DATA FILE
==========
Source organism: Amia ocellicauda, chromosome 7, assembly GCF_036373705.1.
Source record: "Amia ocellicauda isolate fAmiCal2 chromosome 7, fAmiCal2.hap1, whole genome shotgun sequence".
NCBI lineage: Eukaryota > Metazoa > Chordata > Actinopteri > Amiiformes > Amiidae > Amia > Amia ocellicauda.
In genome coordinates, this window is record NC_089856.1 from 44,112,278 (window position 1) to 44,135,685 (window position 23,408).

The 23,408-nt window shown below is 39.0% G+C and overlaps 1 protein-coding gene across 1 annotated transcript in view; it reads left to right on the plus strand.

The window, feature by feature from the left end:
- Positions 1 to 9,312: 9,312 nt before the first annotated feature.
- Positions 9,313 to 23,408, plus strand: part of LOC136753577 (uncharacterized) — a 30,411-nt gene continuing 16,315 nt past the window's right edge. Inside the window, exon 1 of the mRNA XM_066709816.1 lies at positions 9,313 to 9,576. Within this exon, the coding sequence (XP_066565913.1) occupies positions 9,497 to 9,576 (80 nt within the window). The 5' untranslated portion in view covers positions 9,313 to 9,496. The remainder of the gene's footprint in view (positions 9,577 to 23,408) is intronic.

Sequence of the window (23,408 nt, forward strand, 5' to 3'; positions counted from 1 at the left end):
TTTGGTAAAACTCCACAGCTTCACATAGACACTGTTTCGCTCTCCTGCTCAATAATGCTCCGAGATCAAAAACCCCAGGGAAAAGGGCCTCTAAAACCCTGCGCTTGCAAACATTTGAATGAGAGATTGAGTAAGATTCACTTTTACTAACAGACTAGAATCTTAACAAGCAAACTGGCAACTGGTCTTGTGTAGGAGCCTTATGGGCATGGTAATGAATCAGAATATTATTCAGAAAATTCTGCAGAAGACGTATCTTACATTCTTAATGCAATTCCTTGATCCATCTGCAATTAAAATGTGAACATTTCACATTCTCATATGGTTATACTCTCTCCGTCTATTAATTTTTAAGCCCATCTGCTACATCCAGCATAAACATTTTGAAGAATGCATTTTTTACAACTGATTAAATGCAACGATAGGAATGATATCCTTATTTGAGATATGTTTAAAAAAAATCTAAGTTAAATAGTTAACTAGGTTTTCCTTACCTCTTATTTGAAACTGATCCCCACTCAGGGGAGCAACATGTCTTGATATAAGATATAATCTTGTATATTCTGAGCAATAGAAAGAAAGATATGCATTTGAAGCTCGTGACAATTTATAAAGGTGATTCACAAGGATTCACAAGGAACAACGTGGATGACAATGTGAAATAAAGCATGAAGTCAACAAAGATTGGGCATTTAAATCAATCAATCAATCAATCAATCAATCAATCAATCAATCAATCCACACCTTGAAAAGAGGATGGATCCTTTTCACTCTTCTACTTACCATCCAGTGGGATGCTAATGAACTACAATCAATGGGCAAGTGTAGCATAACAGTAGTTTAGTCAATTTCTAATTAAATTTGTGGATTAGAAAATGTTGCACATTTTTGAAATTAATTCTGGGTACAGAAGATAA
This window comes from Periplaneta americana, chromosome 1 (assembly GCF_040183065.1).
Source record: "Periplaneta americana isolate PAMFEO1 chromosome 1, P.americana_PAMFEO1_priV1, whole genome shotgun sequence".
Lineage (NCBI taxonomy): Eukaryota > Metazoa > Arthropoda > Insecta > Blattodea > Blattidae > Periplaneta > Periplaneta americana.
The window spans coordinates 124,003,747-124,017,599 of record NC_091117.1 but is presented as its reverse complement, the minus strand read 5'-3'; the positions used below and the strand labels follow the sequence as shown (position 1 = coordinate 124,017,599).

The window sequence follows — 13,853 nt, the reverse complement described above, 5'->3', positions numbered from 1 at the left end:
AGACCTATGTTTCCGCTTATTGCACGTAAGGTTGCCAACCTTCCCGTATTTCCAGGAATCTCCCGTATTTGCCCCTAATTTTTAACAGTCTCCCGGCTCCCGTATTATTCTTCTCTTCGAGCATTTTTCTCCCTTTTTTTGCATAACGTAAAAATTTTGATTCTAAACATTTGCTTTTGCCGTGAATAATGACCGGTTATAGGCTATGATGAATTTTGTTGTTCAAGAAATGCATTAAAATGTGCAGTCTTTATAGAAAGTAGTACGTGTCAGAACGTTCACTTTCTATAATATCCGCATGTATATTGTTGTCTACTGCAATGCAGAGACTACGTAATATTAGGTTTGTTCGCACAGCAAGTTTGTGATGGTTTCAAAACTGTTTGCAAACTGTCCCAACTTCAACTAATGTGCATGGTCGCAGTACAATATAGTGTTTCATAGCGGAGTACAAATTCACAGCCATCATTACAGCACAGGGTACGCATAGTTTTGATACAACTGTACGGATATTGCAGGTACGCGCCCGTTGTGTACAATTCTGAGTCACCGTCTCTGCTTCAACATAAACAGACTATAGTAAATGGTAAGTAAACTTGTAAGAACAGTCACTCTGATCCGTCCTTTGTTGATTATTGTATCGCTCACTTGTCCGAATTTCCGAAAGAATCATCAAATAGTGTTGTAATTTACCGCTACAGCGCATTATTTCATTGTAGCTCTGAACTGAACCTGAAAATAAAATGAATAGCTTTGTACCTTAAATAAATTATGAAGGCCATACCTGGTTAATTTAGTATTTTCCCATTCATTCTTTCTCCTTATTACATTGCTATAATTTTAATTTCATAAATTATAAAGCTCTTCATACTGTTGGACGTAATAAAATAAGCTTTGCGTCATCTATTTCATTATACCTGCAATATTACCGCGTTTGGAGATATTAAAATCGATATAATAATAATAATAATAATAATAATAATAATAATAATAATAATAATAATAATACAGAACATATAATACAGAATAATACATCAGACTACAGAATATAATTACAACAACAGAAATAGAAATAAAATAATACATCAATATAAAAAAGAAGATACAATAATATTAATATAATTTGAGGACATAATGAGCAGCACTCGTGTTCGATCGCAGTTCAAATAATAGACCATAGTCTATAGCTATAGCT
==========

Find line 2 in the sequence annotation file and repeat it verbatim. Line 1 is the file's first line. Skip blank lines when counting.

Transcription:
Source record: "Amia ocellicauda isolate fAmiCal2 chromosome 7, fAmiCal2.hap1, whole genome shotgun sequence".